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Long post about LGBTQ (and poly, too!) YA fiction is long.

So in the wee hours of this morning when my head wouldn’t shut off but also wouldn’t focus properly, I found this site called gayya.org which is all about LGBTQ Young Adult fiction. They have a pretty fantastic reading list, and welcome suggestions for more titles to put on the list (I sent them four.)

They also have an Online Resources page, where they link to “blogs, websites, and authors” who support LGBTQ YA fiction. I suggested youngadultmag.com, the online YA magazine I’ve written for. To demonstrate the LGBTQ inclusiveness of the site, I shared links to the lesbian poly story I wrote (did I mention the reading list for this site also includes YA books that have some form of polyamory? It’s part of the last category!) and a currently featured, first-in-a-series (called Reflection of a Leader) story, written by a dear friend of mine, centering around about a HS teacher and coordinator of a student LGBTQ group.

The reading list on the site was pretty comprehensive, so I’ve copy and pasted it here to spread the word, give me (and anyone else, if you’re the curious type) an idea of what I’ve read, add some commentary, and also help me to pick new books to check out from the library. Which, can I just say that even though I’m living in the South now, my library has a heartening stock of LGBTQ books? One of the newer ones on the Lesbian list, “The Miseducation of Cameron Post” just came out and the library had it ready to go!

LESBIAN CHARACTERS AND PAIRINGS
Gravel Queen by Tea Benduhn
How Beautiful the Ordinary edited by Michael Cart <- WONDERFUL book. Loved it.
The Miseducation of Cameron Post by Emily M. Danforth <- just got it from the library last week
The Dark Wife by Sarah Diemer
Down to the Bone by Mayra Dole
Annie on My Mind by Nancy Garden <- one of the first lesbian books I read. Made me love the Temple of Dendur even more.
Good Moon Rising by Nancy Garden
Sister Mischief by Laura Goode
Perfect by Ellen Hopkins
A Love Story Starring My Dead Best Friend by Emily Horner
The Bermudez Triangle by Maureen Johnson
Torn by Amber Lehman
Gravity by Leanne Lieberman
Ash by Malinda Lo
Huntress by Malinda Lo
My Tiki Girl by Jennifer McMahon
Kissing Kate by Lauren Myracle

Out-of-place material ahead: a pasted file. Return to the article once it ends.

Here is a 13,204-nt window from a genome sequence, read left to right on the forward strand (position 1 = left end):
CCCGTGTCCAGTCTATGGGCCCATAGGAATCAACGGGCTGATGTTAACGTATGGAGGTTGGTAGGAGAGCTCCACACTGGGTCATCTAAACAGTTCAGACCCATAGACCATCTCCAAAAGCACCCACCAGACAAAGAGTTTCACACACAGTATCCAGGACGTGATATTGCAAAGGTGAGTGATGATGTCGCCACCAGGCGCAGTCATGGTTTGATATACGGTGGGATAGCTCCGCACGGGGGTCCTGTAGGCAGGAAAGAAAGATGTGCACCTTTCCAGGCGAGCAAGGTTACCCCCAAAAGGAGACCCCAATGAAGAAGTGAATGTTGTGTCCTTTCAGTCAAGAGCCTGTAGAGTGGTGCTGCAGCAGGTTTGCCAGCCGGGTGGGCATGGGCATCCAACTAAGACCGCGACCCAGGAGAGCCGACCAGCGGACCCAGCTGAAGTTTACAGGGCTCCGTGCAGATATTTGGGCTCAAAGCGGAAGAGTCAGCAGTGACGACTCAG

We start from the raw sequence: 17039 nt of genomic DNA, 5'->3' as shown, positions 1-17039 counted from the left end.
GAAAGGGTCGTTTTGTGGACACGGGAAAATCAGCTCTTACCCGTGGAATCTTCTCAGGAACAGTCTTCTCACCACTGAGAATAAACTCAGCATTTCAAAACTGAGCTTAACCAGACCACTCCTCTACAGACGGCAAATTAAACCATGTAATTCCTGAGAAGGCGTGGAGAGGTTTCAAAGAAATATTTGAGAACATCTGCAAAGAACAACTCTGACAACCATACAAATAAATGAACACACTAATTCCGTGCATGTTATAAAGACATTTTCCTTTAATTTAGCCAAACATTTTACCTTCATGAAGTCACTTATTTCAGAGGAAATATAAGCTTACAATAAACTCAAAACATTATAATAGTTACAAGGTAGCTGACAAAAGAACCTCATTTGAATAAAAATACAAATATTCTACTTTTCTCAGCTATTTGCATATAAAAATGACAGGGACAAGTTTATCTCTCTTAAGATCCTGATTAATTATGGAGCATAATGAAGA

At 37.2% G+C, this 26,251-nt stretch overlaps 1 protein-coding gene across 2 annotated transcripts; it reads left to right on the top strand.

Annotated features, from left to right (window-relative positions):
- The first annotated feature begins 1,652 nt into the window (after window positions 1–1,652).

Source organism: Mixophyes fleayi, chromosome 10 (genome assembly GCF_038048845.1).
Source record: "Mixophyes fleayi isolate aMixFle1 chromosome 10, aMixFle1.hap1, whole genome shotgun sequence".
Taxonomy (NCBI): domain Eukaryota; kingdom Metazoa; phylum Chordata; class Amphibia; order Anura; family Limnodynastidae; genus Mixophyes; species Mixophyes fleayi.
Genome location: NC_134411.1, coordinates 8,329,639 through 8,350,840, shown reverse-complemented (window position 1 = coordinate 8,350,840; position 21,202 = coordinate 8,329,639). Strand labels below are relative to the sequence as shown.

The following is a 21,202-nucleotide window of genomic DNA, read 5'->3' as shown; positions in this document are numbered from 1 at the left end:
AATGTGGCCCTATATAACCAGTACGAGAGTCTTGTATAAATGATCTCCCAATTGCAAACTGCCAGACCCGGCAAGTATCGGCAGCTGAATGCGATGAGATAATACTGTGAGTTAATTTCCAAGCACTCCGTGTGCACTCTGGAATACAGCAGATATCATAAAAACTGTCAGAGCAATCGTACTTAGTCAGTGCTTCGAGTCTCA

Tripping to Somewhere by Kris Reisz
The End by Nora Olsen
Between Mom and Jo by Julie Anne Peters
Far From Xanandu by Julie Anne Peters
Keeping You A Secret by Julie Anne Peters
Rage by Julie Anne Peters <- Incredibly good, and deals not only with lesbian teen characters, but an abusive one.
She Loves You, She Loves You Not by Julie Anne Peters
Luna by Julie Anne Peters
Grl2Grl by Julie Anne Peters
The Will of the Empress by Tamora Pierce
Scars by Cheryl Rainfield
Empress of the World by Sarah Ryan
The Rules for Hearts by Sarah Ryan
Inferno by Robin Stevenson
The Sweep Series by Cate Tiernan
Please Don’t Kill The Freshmen by Zoe Trope
Pink by Lili Wilkson
Hard Love by Ellen Wittlinger
Love & Lies by Ellen Wittlinger

GAY CHARACTERS AND PAIRINGS
Vintage: A Ghost Story by Steve Berman
Baby Be-Bop by Francesca Lia Block
The Value of X by Poppy Z. Brite
The Vast Fields of Ordinary by Nick Burd
Someday This Pain Will Be Useful To You by Peter Cameron
How Beautiful the Ordinary edited by Michael Cart
Dance on My Grave by Aidan Chambers
With or Without You by Brian Farrey
The Screwed-up Life of Charlie the Second by Drew Ferguson
My Heartbeat by Garrett Freymanm-Weyr
The Man Who Folded Himself by David Gerrold
Jumping off the Planet by David Gerrold
Bouncing off the Moon by David Gerrold
Leaping to the Stars by David Gerrold
Two Parties, One Tux, and A Very Short Film About the Grapes of Wrath by Steven Goldman
Mariposa Club by Rigoberto Gonzalez
Last Exit to Normal by Michael B. Harmon
Geography Club my Brent Hartinger <- This is part of the “Russel Middlebrook” series (as is the title below this listing) which centers around Russel and his friends in high school. This series is awesome to me, especially, because it features one of YA fiction’s few openly bisexual female characters.
The Order of the Poison Oak by Brent Hartinger
Jack by A.M. Homes
Tricks by Ellen Hopkins
Totally Joe by James Howe
Freaks and Revelations by Davida Wills Hurwin
Freak Show by James St. James <- OMG, I don’t think I’ve ever read a more fabulous character in all of literature than Billy Bloom.
Another Kind of Cowboy by Susan Juby
Almost Perfect by Brian Katcher
My Most Excellent Year: A Novel of Love, Mary Poppins, and Fenway Park by Steve Kluger
Out of the Pocket by Bill Konigsberg
The Last Herald Mage trilogy by Mercedes Lackey
Absolutely Positively Not by David LaRochelle
Will Grayson, Will Grayson by John Green & David Leviathan
Boy Meets Boy by David Leviathan
Wide Awake by David Leviathan
Love is the Higher Law by David Leviathan
Absolute Brightness by James Lecesne
Dramarama by E. Lockhart
The Year of Ice by Brian Malloy
Twelve Long Months by Brian Malloy
The Wicked Lovely Series by Melissa Marr
The Straight Road to Kylie by Nico Medina
Hero by Perry Moore
Sunblood by Maria Mora
Shine by Lauren Myracle
Exiled to Iowa. Send Help. And Couture. by Chris O’Guinn
Sprout by Dale Peck
Blood Hound by Tamora Pierce
Do You Know That I Love You by Mark A. Roeder
Obscura Burning by Suzanne van Rooyen
In Mike We Trust by P.E. Ryan
Saints of Augustine by P. E. Ryan
Aristotle and Dante Discover the Secrets of the Universe by Benjamin Saenz
The Rainbow Boys Trilogy by Alex Sanchez <- ADORED this trilogy.
So Hard To Say by Alex Sanchez
Swimming in the Monsoon Sea by Shyam Selvadurai
A Really Nice Prom Mess by Brian Sloan
Stick by Andrew Smith
Big Guy by Robin H. Stevenson
The Blue Lawn by William Taylor
Please Don’t Kill THe Freshmen by Zoe Trope
Peter by Kate Walker
Dishes by Rich Wallace
My Heartbeat by Garret Freymann-Weyr
A vigil for Joe Rose by Michael Whatling
Bad Boys by Diana J. Wieler
Teenage Rewrite by Brandon Williams
What They Always Tell Us by Martin Wilson
Hushed by Kelly York

TRANS, POLY AND QUEER PAIRINGS AND CHARACTERS
I Am J by Chris Beam
Speaking Out – Anthology edited by Steve Berman
Mariposa Club by Rigoberto Gonzalez
Jumpstart the World by Catherine Ryan Hyde
F2M: The Boy Within by Hazel Edwards and Ryan Kennedy
Almost Perfect by Brian Katcher <- It was good. But I also remember it not being as good, to me, as Luna or Parrotfish (see below).
Radiant Shadows by Melissa Marr
The End by Nora Olsen